It’s that exciting time of end-of-year lists! A summary of the five most popular blog posts from Wilderness Coffee & Natural High. Click on the individual links to see the full description and the photo’s. I hope to keep inspiring you with natural highs that come from being surrounded by the beauty of nature.
The scrambling track to Klif, with ropes down the slope and a beacon of light on the top. You can haul yourself up this stunning cliff along ropes and chains attached to the upper parts. That may sound a bit discouraging, but it’s actually a lot of fun, not as difficult as it looks, and well worth the effort. There’s also that incredible view of a multitude of jumbled rocks.
Blátindur is the imposing peak rising up above Herjólfsdalur, beyond the daunting peaks of Dalfjall. It takes a bit of effort to scramble up there, but you’ll be rewarded with some truly jaw-dropping views. Including Blátindur casting its mighty shadow majestically into the bowl of Herjólfsdalur, if you go up in the afternoon.
Herjólfsdalur is intimidatingly beautiful, whichever angle you look at it. It looks like a giant natural amphitheatre, with stupendous rocks rising up on all sides as you enter the valley. The walk along the top ridge is one not to be missed. The distraction rate is very high, and there’s a great density of spectacular sights and features along the way.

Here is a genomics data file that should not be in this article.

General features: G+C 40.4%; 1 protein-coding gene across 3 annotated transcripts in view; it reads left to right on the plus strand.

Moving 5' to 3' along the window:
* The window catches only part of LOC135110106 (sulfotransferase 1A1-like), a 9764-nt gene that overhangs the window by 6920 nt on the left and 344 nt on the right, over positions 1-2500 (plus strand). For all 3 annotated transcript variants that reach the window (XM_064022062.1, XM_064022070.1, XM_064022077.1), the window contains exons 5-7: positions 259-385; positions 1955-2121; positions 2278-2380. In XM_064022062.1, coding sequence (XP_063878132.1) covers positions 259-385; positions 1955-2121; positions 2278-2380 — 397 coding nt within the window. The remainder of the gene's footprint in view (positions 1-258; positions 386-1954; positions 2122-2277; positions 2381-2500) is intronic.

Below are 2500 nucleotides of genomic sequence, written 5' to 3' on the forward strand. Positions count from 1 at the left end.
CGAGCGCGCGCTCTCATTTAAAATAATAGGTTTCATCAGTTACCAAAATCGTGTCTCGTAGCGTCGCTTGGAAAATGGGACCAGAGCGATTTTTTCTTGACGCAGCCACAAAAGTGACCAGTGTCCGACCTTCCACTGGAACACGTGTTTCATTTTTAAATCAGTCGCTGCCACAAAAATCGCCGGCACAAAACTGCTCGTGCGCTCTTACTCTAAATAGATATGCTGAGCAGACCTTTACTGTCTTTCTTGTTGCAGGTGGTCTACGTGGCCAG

The walk to the top of Edfell is the one every visitor to Heimaey wants to do. It’s the famous volcano that spectacularly erupted out of nowhere in 1973. It’s very colourful, the track is easily accessible, and the views are absolutely stunning in all directions. From the top you can gawk onto the impressive lava flow that was furiously roiling & boiling only a few decades ago, and single-handedly enlarged the island by several square kilometers.
Helfgafell offers sweeping surround views of brooding volcanoes and a heart-shaped crater. For a long time, Helgafell was the ruling volcano on Heimaey. The one that merged the chain of rocks to the north and Stórhöfði to the south into the present island, its classic volcano-shaped silhouette dominating the interior.
Heimaklettur is the iconic Home Rock of Vestmannaeyjar. It may look a bit inacessible at first sight, but there are ladders and chains to help you up the path to the top. In the darker days of the year, people like to light candles on it. And around Christmas and New Year they get totally out of control, with a multitude of candles all over the upper slopes. It’s an incredibly beautiful sight.
Mount Taranaki on the north island of New Zealand. The mythical mountain that is obscured from view most days of the year, shrouded by its own low-hanging clouds. But now it stood there, clearly visible, and beckoning in all its glory. I literally skidded to a halt, and changed my course there & then. It was calling me and I had to go.